You are about to see that not even the non-negotiable cardinal doctrine of the Holy Trinity will be safe from attack, even from within the Reformed sectors of the church visible.
Then in T.D. Jakes And The Trinity I brought together into one piece the evidence, including Jakes’ own admission, that the heretical shill for TBN is indeed associated with Oneness Pentecostalism.
With this as our backdrop we turn now to a very telling tactical error today by Gospel Coalition Council member James MacDonald with his post Association vs. Discernment and Is James MacDonald Changing? Let me state at the outset I’m not interested in a point-by-point rebuttal.
My main concern is to interact most specifically with his statements concerning the doctrine of the Trinity and with what MacDonald has to say about T.D Jakes. With this in mind then, I’ll simply say that the last question is a red herring so we’ll leave that lie and focus on the actual matter.
MacDonald begins by stating the obvious, “The Bible prescribes a body of truth to be believed and an ethic of behavior to be practiced—both are related to our great salvation.” Then an interesting admission, “I am learning a lot these days by listening.” I don’t doubt he is; the problem is, who he’s not listening to.
He then tells us “neither my doctrine nor my practice has changed—NOT ONE BIT!” I’ve always considered MacDonald as part of the New Calvinist camp, which is I see as an oxymoronic postmodern form of Calvinism—marrying some Reformation theology with Counter Spirituality.
So, I wouldn’t say that it has. After this bit of commercial MacDonald next moves into four points he hopes would be “helpful” in some way. First, he tells us, “I do not agree that association is the same as categoric endorsement.” I would concur. That said, it can however, often send mixed signals.
MacDonald then says in language very similar to that used by those in the neoliberal cult within the Emerging Church:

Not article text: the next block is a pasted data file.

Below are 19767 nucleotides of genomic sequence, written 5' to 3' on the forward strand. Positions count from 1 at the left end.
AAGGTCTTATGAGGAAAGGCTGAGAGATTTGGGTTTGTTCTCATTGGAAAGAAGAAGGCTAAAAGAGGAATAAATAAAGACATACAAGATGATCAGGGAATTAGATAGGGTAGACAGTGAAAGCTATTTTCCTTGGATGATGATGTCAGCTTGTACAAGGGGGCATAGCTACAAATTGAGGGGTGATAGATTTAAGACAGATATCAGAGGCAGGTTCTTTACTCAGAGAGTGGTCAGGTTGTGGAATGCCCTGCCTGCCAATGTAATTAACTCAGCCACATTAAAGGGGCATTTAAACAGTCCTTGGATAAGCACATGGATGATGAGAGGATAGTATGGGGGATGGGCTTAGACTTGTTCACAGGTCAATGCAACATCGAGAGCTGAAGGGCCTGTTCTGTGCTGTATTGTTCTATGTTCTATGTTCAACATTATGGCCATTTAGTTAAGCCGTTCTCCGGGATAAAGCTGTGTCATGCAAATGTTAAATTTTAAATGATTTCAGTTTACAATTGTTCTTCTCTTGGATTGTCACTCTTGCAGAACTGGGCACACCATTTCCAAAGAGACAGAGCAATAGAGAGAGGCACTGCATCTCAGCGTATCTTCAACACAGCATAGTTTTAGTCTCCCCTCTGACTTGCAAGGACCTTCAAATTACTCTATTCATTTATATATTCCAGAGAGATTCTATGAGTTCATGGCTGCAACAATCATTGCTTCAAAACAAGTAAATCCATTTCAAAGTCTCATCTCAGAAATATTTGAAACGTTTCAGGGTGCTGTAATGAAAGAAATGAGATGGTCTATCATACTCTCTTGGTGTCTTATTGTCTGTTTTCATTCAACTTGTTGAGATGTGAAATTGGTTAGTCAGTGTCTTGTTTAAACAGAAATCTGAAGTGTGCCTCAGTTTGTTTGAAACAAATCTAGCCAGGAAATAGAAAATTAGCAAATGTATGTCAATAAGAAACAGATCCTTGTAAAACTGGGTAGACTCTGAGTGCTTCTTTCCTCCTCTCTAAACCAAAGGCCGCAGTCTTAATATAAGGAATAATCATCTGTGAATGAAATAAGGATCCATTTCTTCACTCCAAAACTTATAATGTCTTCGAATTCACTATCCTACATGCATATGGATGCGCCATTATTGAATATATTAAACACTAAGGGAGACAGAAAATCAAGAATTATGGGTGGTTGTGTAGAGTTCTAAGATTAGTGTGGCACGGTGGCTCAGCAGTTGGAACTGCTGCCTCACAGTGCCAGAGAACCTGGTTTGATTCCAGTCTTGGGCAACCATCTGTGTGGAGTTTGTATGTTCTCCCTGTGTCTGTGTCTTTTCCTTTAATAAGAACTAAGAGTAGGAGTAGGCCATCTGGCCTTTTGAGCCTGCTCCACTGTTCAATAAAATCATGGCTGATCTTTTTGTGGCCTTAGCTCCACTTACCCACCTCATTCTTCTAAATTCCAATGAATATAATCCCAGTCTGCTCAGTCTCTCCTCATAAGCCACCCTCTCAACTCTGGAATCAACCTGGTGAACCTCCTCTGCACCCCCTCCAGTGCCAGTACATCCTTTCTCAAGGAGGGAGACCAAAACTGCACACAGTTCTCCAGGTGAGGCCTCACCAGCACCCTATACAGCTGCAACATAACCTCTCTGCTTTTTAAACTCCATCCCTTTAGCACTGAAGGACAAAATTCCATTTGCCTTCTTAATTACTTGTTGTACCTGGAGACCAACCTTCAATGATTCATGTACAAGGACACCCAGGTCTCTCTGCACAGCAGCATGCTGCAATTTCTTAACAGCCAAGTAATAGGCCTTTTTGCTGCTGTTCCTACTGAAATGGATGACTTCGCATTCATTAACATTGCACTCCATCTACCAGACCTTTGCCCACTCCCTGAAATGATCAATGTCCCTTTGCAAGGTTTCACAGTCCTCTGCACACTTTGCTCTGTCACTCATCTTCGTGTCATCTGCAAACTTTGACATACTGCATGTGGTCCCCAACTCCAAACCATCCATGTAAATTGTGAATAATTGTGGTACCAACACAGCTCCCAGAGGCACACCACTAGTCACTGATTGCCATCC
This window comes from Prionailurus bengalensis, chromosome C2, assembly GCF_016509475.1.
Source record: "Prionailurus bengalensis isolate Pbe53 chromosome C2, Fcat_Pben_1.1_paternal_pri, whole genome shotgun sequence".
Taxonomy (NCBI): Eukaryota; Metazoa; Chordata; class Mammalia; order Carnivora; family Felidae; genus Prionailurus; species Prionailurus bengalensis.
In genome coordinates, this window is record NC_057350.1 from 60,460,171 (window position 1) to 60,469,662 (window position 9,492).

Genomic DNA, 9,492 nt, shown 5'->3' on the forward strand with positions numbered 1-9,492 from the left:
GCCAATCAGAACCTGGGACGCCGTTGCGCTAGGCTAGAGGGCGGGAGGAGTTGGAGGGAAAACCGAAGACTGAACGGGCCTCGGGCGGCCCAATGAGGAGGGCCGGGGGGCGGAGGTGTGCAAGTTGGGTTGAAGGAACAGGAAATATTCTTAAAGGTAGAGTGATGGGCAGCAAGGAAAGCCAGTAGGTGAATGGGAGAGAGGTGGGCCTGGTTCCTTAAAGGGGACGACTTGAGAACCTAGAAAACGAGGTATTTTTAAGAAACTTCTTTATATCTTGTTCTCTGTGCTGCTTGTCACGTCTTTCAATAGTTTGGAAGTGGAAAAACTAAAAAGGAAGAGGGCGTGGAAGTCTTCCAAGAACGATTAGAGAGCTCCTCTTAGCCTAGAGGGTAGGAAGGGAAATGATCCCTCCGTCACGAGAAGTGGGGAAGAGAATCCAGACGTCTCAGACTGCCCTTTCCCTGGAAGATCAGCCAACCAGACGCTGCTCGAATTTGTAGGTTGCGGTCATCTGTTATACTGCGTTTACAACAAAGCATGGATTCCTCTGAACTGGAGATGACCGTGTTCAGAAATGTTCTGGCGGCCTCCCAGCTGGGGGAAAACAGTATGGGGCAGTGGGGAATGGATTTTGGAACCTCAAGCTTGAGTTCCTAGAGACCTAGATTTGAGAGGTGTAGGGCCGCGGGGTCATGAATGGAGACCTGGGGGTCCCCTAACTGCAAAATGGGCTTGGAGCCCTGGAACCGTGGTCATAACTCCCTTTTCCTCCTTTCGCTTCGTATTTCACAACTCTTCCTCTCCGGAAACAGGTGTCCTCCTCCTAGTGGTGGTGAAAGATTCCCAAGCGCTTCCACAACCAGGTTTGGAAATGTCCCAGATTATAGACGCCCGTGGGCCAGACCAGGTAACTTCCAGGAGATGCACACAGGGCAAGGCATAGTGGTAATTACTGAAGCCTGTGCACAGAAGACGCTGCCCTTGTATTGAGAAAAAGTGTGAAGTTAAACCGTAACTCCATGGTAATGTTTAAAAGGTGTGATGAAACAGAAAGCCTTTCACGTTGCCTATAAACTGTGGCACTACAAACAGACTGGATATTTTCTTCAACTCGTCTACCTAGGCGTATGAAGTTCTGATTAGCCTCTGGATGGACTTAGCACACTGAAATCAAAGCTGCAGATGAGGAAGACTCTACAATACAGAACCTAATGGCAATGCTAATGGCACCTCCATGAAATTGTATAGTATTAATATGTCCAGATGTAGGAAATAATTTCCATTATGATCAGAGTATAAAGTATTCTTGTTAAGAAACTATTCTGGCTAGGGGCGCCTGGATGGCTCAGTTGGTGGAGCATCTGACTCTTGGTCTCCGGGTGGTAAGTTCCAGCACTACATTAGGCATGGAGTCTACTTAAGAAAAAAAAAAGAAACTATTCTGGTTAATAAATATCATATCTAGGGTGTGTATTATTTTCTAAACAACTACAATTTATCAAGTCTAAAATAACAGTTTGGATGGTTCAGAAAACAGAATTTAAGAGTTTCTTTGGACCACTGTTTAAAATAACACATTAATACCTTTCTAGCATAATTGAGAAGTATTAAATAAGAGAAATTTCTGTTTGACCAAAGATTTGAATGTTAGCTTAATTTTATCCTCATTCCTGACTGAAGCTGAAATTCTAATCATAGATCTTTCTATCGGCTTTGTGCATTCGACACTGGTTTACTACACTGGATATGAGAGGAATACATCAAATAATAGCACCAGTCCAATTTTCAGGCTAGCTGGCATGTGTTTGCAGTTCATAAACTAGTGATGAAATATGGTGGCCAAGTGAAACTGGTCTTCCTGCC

I grew up with this separatist centerpiece of fundamentalist thinking, and I rejected it many years ago. I do not agree that speaking at someone’s church or having them preach in our church is the same as agreeing with everything they have ever said or done. (Online source)
This is actually a bit of a straw man. You see, no one outside of independent blogs by self-appointed critics—who shouldn’t be doing this kind of discernment work anyway—is saying that speaking at someone’s church, or having them speak at yours, is always to be construed as blanket approval.
What we’re addressing here is the wisdom, and effects of, doing so. This next part should be a bit disturbing to you as MacDonald discusses criticism he’s received for some dubious decisions like his promotion, and defense, of dangerous prophet-pastors like Perry Noble and his disciple Steven Furtick:
Interestingly, most opposition comes from outside our own church. Our folks have been taught that love is the fulfillment of the law and the truest expression of biblical fidelity. (Online source)
1) This is curiously close to the cult-like churches of the Seeker Driven prophet-pastor model of e.g. Noble, Furtick and Eric Dykstra, and 2) who’s saying love isn’t the fulfillment and the truest expression of Biblical fidelity? Certainly not me; and one can’t find a Truer expression than Jesus.
“But woe to you, scribes and Pharisees, hypocrites! For you shut the kingdom of heaven in people’s faces. For you neither enter yourselves nor allow those who would enter to go in. Woe to you, scribes and Pharisees, hypocrites! For you travel across sea and land to make a single proselyte, and when he becomes a proselyte, you make him twice as much a child of hell as yourselves.
“Woe to you, blind guides,… You blind men!… Woe to you, scribes and Pharisees, hypocrites!… Woe to you, scribes and Pharisees, hypocrites! For you are like whitewashed tombs, which outwardly appear beautiful, but within are full of dead people’s bones and all uncleanness. So you also outwardly appear righteous to others, but within you are full of hypocrisy and lawlessness.”
“Woe to you, scribes and Pharisees, hypocrites! For you build the tombs of the prophets and decorate the monuments of the righteous, saying, ‘If we had lived in the days of our fathers, we would not have taken part with them in shedding the blood of the prophets.’ Thus you witness against yourselves that you are sons of those who murdered the prophets. Fill up, then, the measure of your fathers. You serpents, you brood of vipers, how are you to escape being sentenced to hell? (Matthew 23:13-16, 19, 23, 27-30)
You should get the point: James MacDonald has seemingly placed himself in the camp of those who have decided a priori that criticism is unloving, which you now can see from the perfect Example of Christ Jesus, is not true. MacDonald then opines:
Gospel belief without gospel behavior is what I refer to as ‘religious.’ Every minister of the gospel should welcome and learn from criticism, but critics that act like pagans are probably just that and bring little benefit to the hearer. (Online source)